The hypothesis will be accepted if the primary literature search states that there are clear advantages to prefabrication, and the industry study shows that it is being increasingly used as a construction method. It will be rejected if there is no significant correlation between the reported benefits and the use of the construction method.

This dissertation will take the following structure. First a literature review will be undertaken to establish all known information on the subject area. This section will include analysis of literature to establish what the stated benefits of prefabrication are compared to traditional methods of construction. Examples of each construction method will be analysed and areas where the benefits or disadvantages arise will be highlighted. The Climate Change Act 2008 will be reviewed to ascertain the requirements the UK is legally bound to fulfil. The current energy efficiency requirements will be taken from a study of the Building Regulations.

Then a methodology will be created which will involve formulating questions that have not been answered from the literature review. A participant design will be identified and a justification for its selection made. The selection and the rationale behind the research method chosen will then be made.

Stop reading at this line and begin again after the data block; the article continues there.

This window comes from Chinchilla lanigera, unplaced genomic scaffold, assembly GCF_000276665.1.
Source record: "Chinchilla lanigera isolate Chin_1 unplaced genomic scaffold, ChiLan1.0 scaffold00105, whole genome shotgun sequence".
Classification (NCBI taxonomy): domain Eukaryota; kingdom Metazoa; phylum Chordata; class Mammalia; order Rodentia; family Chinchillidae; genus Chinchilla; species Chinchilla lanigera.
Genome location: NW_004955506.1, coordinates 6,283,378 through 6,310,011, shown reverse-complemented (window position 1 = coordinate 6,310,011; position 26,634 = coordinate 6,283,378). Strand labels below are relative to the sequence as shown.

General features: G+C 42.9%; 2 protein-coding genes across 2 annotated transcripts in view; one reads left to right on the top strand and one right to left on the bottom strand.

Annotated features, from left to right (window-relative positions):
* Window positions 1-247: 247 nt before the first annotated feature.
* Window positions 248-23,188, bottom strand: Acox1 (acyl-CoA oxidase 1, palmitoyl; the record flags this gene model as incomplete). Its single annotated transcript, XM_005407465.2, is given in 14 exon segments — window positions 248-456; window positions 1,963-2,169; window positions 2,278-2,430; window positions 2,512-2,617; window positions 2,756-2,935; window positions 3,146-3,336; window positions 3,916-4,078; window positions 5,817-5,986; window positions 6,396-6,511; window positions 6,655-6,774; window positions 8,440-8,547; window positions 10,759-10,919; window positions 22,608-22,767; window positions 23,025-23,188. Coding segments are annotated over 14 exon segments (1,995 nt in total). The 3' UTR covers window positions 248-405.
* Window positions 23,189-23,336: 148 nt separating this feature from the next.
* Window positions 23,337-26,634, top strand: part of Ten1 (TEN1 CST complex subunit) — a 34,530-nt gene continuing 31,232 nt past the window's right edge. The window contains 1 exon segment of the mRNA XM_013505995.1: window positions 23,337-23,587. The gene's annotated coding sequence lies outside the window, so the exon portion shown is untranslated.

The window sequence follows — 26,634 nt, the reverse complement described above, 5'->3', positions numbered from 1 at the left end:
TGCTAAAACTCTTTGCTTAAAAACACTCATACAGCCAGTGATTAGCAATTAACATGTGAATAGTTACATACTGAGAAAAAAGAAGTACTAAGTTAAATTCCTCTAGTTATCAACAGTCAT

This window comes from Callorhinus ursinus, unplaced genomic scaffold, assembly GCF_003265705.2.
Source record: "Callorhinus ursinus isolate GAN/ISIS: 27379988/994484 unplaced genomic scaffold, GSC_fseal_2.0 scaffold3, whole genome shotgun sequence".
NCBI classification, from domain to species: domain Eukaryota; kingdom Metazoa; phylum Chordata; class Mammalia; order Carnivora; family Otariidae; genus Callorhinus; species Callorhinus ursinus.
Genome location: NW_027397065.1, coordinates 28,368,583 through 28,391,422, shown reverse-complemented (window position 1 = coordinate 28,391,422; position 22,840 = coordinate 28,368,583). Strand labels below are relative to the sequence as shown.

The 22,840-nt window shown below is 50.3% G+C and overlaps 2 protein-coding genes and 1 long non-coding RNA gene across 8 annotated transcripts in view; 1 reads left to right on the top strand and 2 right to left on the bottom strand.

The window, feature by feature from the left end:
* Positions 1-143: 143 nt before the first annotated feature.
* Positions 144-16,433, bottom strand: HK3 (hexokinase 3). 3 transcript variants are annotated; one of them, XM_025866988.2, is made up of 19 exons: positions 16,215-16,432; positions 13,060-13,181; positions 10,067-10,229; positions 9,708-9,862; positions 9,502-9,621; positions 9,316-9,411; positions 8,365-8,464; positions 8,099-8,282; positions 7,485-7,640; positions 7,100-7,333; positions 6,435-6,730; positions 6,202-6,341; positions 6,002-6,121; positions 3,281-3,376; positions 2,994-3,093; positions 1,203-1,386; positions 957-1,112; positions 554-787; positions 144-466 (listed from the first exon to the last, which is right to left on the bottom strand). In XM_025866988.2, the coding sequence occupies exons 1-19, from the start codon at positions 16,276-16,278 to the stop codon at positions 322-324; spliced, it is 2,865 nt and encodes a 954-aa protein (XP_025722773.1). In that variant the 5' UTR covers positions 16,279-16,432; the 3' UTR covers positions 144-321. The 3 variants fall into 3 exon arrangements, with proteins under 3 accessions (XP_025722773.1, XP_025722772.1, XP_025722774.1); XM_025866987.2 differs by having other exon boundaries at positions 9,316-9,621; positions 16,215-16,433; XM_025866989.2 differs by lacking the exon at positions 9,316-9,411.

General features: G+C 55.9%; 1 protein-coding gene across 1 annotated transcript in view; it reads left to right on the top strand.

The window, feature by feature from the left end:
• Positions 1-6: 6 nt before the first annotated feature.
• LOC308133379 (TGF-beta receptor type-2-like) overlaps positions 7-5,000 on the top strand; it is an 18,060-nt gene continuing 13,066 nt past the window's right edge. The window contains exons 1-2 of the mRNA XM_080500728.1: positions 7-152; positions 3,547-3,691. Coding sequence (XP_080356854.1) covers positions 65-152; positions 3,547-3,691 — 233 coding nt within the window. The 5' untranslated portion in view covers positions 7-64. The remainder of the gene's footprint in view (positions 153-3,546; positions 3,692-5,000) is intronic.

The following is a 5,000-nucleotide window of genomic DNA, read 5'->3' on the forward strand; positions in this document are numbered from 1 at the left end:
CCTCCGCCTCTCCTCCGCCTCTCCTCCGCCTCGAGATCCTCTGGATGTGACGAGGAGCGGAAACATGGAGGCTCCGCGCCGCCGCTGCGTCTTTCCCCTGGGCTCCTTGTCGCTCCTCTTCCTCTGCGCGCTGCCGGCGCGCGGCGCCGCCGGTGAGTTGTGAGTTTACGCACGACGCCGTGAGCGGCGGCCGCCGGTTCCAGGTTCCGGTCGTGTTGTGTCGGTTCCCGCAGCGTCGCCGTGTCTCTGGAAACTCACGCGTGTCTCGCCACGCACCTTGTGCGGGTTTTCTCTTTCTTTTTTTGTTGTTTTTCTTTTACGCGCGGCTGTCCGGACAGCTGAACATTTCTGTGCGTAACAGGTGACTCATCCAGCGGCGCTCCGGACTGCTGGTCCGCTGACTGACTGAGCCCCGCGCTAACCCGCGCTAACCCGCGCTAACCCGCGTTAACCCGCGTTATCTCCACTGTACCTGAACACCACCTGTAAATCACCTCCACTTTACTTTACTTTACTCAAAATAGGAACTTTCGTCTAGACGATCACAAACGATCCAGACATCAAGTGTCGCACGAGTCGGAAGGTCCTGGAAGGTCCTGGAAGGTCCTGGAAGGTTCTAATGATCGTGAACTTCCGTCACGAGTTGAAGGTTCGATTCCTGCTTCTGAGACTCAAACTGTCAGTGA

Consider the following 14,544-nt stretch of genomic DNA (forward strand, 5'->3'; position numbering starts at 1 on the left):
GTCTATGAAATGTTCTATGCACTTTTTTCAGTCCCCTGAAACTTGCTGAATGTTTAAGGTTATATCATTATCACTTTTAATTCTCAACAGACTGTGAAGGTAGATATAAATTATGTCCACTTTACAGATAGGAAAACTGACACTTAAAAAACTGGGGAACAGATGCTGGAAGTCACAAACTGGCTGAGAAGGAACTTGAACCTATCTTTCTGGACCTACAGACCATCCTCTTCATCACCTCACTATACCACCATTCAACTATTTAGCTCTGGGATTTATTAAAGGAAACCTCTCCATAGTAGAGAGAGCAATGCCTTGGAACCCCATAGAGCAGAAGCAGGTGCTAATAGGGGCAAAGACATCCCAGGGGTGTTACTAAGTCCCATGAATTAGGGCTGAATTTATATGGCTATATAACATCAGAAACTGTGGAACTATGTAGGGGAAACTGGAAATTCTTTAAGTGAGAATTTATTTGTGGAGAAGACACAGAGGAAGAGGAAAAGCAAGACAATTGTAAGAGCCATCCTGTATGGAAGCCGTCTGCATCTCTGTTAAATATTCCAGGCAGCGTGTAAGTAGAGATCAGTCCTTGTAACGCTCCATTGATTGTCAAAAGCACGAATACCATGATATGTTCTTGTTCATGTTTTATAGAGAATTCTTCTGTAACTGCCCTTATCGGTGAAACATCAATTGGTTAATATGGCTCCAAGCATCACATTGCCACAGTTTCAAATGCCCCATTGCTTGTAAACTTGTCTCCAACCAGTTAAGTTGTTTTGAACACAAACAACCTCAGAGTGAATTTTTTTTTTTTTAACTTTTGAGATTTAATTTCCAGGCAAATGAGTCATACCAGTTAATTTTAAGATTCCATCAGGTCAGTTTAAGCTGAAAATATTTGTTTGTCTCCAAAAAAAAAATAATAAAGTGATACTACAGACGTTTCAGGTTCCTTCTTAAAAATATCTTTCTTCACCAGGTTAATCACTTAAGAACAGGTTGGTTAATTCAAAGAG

The questionnaires will then be sent out and the data analysed from the information collected. A series of tables and graphs will be produced to identify any significance in the results collected.

A discussion will then take place to deduce why the data collected has been produced and the impact it may have on the information we already know.

Conclusions will then be made that will summarise the findings and show any limitations to the study that should be rectified if done again. This section may highlight areas for further research. At the end of the document, a section of references and appendices will be included.

2. Literature Review

2.1 Prefabrication

"Prefabrication is a term used to describe the construction of buildings or building components at a location, usually a factory, remote from the building site." (Emmitt, S. 2010)

Prefabrication can also be known as off-site prefabrication (OSP), off-site manufacture (OSM) and as a modern method of construction (MMC) (Taylor 2010). It has been used in mass production of housing since the early twentieth century (Arieff, A 2002). Prefabrication "need only affect the construction process and not the end-product" (BRE 2001).

It is common practise nowadays to use prefabricated components such as trussed roofs and precast concrete sections, however for the purposes of this study, the terms 'prefabrication' and 'off-site manufacture' are applied to bigger components, such as fully fitted toilet 'pods' shown in Figure 1a&b and external wall blocks with windows preinstalled and internal finishes applied.

Figure 1a

Source; http://www.archiexpo.com

Figure 1b

Source; http://www.stcinc.net/bahamar.html

Figure 1a/1b; a prefabricated toilet and kitchen pod, ready to be lifted and secured on-site.

Image and performance problems in the past have hindered the use of prefabrication, so it is useful to study the history to see if the same problems exist today.

The mass production of prefabricated components started in the early twentieth century; however there are examples of its earlier use, including the UK's first iron bridge constructed in 1779 at Colebrookdale (BRE 2001).